More focus on corporatisation and investment grade ratings

Banks will step up due diligence with regard to asset quality of borrowers from the diamond processing industry. This will help avoid increasing the non-performing assets (NPAs) on their books, according to Shyamal Acharya, Deputy Managing Director of State Bank of India (SBI). He said diamond stocks posed a holding risk for banks, which must be kept in mind before lending to the industry.

Mr. Acharya was addressing a seminar on ‘Emerging trends in financing of Indian diamond and jewellery sector’ organized by the Gems & Jewellery Export Promotion Council (GJEPC).

He said that with the Basel III norms in effect, companies now needed more reserve capital to do the same size of business, resulting in higher cost of borrowing.

“At the same time, banks will have to look at clients with stricter due diligence, focus more on corporatisation and investment grade ratings,” he added. Exports by major diamond processors were impacted by the global economic crisis and huge loans could not be repaid.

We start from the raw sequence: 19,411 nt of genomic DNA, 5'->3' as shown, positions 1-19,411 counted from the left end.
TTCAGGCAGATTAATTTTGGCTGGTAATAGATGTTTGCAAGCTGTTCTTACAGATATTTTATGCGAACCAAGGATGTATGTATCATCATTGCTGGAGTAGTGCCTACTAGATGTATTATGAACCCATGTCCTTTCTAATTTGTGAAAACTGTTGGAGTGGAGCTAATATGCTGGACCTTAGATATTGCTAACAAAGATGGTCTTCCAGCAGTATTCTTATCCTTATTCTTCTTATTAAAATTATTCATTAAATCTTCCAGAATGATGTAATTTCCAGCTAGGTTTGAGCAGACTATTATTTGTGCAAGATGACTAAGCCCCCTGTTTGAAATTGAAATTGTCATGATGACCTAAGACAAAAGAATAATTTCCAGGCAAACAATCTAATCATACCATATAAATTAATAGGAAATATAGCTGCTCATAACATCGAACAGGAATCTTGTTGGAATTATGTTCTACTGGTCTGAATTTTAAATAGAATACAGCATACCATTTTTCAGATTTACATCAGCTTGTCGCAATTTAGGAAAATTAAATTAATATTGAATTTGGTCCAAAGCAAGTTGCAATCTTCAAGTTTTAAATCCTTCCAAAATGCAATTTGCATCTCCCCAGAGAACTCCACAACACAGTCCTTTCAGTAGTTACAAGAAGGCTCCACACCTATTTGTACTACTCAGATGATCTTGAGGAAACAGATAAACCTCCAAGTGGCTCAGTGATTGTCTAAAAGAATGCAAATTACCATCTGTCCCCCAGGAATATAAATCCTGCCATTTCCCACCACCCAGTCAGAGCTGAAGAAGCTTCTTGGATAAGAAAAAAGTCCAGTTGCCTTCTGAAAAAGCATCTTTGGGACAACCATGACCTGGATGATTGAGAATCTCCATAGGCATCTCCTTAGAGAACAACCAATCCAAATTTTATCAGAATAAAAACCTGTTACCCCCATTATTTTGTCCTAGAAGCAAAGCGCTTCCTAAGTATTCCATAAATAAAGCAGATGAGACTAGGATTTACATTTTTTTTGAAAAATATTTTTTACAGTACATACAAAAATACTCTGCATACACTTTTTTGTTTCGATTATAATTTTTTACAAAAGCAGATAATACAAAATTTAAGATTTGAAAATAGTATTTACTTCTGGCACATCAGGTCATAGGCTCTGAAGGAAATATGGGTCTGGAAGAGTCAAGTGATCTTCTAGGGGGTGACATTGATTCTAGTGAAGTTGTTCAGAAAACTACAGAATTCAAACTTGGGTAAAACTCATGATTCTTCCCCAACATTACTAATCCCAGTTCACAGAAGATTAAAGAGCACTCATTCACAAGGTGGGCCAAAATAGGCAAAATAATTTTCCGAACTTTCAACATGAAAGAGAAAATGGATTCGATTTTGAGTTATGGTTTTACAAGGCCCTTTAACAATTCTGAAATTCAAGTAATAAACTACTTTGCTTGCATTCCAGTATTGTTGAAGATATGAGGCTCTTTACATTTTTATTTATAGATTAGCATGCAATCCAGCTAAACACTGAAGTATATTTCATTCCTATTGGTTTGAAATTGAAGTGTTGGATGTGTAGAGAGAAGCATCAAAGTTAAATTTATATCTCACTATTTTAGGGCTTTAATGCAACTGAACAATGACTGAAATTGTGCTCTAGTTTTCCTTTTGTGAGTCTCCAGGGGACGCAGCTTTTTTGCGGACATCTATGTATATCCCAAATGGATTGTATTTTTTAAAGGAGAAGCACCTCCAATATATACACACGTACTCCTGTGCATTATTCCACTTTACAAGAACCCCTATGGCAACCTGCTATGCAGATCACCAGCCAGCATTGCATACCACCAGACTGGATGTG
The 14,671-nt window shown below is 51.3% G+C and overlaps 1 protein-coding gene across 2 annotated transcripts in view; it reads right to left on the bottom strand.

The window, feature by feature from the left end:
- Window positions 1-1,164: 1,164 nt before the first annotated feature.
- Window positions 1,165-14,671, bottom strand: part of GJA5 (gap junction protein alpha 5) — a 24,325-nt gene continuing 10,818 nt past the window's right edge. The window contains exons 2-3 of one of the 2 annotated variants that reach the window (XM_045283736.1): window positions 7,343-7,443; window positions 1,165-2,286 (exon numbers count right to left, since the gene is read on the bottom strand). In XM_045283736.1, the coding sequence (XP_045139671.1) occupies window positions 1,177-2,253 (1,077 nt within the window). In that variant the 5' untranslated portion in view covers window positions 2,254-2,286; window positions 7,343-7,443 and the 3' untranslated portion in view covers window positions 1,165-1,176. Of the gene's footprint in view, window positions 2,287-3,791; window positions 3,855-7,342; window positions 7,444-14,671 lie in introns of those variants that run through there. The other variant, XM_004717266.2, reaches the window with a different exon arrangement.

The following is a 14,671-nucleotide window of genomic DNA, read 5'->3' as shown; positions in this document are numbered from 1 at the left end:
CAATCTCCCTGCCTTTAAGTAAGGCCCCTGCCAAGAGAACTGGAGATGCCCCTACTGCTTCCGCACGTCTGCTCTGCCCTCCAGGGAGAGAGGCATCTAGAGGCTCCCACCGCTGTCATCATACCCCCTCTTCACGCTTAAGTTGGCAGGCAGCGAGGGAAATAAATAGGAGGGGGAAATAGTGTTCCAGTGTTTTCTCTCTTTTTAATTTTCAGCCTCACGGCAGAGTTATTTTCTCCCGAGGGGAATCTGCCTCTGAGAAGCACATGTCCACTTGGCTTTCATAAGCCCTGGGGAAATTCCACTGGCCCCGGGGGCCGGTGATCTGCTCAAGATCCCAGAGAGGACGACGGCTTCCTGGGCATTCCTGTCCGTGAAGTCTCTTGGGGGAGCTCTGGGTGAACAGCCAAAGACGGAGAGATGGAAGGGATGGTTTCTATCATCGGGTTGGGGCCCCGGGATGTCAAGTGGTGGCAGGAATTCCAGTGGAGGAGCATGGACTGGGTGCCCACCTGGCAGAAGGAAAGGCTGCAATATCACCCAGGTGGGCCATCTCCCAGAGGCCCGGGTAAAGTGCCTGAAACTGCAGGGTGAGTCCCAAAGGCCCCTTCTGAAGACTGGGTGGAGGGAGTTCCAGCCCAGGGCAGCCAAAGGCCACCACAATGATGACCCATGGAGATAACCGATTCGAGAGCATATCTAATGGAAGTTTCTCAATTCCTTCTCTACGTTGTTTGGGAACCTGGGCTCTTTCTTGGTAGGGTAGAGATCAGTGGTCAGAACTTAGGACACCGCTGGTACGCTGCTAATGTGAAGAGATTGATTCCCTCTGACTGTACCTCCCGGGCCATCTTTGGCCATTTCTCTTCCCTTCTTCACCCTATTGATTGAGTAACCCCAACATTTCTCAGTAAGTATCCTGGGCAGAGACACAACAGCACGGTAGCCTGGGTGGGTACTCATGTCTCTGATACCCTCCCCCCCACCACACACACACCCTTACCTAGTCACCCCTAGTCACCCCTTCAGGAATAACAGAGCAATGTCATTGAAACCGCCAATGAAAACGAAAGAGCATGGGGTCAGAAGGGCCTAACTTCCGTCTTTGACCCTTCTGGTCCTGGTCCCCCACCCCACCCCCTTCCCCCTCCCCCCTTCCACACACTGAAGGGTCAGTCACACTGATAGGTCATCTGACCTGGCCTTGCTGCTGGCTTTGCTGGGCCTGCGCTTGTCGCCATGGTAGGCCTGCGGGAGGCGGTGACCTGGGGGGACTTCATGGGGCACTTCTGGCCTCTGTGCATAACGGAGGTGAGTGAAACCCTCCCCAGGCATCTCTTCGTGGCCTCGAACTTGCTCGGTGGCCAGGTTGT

“As a result, today, while banks need collateral of 25-30 per cent from sight-holders of global mining giants like Rio Tinto and De Beers, for smaller players it can be 100 per cent plus and in some cases 300 per cent,” said Vasant Mehta, former chairman, GJEPC & Vice- President, International Diamond Manufacturers Association (IDMA).

The Indian gems and jewellery industry is estimated $35 billion and India processes 95 per cent of the world’s diamonds. Currently, Indian banks provide credit worth around $3 billion to Indian diamond and jewellery companies.

Saunak Parikh, co-convenor, BITC, GJEPC, said there was a need for the system to address the currency mismatch.

“There is need for dollar financing but the sanctions are in rupees. Also needed are innovative financial products and better risk management,” he said.

Eric Jens, CEO, ABN AMRO Bank, International Diamond & Jewellery Group, said that the days of easy access of capital globally were gone.

“The economic crisis has left scars on the global economy and while there are new opportunities, the keyword is change. An effort is required by the diamond industry to keep up with the changing reality.”

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